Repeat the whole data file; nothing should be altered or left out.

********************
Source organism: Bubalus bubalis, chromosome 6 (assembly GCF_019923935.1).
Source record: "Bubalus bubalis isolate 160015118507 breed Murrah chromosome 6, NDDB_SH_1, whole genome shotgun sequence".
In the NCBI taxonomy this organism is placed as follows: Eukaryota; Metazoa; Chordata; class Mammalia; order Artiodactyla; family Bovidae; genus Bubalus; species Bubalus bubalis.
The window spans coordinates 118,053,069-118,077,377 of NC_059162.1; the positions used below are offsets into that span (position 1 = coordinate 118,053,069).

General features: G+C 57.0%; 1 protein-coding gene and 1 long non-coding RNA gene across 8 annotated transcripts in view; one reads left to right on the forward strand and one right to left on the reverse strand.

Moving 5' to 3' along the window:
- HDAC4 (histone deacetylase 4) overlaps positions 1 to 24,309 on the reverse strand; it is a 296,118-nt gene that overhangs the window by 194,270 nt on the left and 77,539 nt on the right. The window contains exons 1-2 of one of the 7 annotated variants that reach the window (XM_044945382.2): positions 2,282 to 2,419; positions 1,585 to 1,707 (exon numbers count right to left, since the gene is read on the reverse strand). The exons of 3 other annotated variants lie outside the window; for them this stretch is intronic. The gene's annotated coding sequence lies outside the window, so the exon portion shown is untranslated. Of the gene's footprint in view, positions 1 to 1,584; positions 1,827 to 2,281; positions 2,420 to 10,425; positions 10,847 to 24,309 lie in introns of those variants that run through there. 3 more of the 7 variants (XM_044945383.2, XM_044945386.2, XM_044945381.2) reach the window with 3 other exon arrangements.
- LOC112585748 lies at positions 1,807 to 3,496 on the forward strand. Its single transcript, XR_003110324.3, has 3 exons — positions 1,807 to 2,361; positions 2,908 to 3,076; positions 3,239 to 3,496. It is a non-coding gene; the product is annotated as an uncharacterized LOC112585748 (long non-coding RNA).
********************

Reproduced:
Source organism: Bubalus bubalis, chromosome 6 (assembly GCF_019923935.1).
Source record: "Bubalus bubalis isolate 160015118507 breed Murrah chromosome 6, NDDB_SH_1, whole genome shotgun sequence".
In the NCBI taxonomy this organism is placed as follows: Eukaryota; Metazoa; Chordata; class Mammalia; order Artiodactyla; family Bovidae; genus Bubalus; species Bubalus bubalis.
The window spans coordinates 118,053,069-118,077,377 of NC_059162.1; the positions used below are offsets into that span (position 1 = coordinate 118,053,069).

General features: G+C 57.0%; 1 protein-coding gene and 1 long non-coding RNA gene across 8 annotated transcripts in view; one reads left to right on the forward strand and one right to left on the reverse strand.

Moving 5' to 3' along the window:
- HDAC4 (histone deacetylase 4) overlaps positions 1 to 24,309 on the reverse strand; it is a 296,118-nt gene that overhangs the window by 194,270 nt on the left and 77,539 nt on the right. The window contains exons 1-2 of one of the 7 annotated variants that reach the window (XM_044945382.2): positions 2,282 to 2,419; positions 1,585 to 1,707 (exon numbers count right to left, since the gene is read on the reverse strand). The exons of 3 other annotated variants lie outside the window; for them this stretch is intronic. The gene's annotated coding sequence lies outside the window, so the exon portion shown is untranslated. Of the gene's footprint in view, positions 1 to 1,584; positions 1,827 to 2,281; positions 2,420 to 10,425; positions 10,847 to 24,309 lie in introns of those variants that run through there. 3 more of the 7 variants (XM_044945383.2, XM_044945386.2, XM_044945381.2) reach the window with 3 other exon arrangements.
- LOC112585748 lies at positions 1,807 to 3,496 on the forward strand. Its single transcript, XR_003110324.3, has 3 exons — positions 1,807 to 2,361; positions 2,908 to 3,076; positions 3,239 to 3,496. It is a non-coding gene; the product is annotated as an uncharacterized LOC112585748 (long non-coding RNA).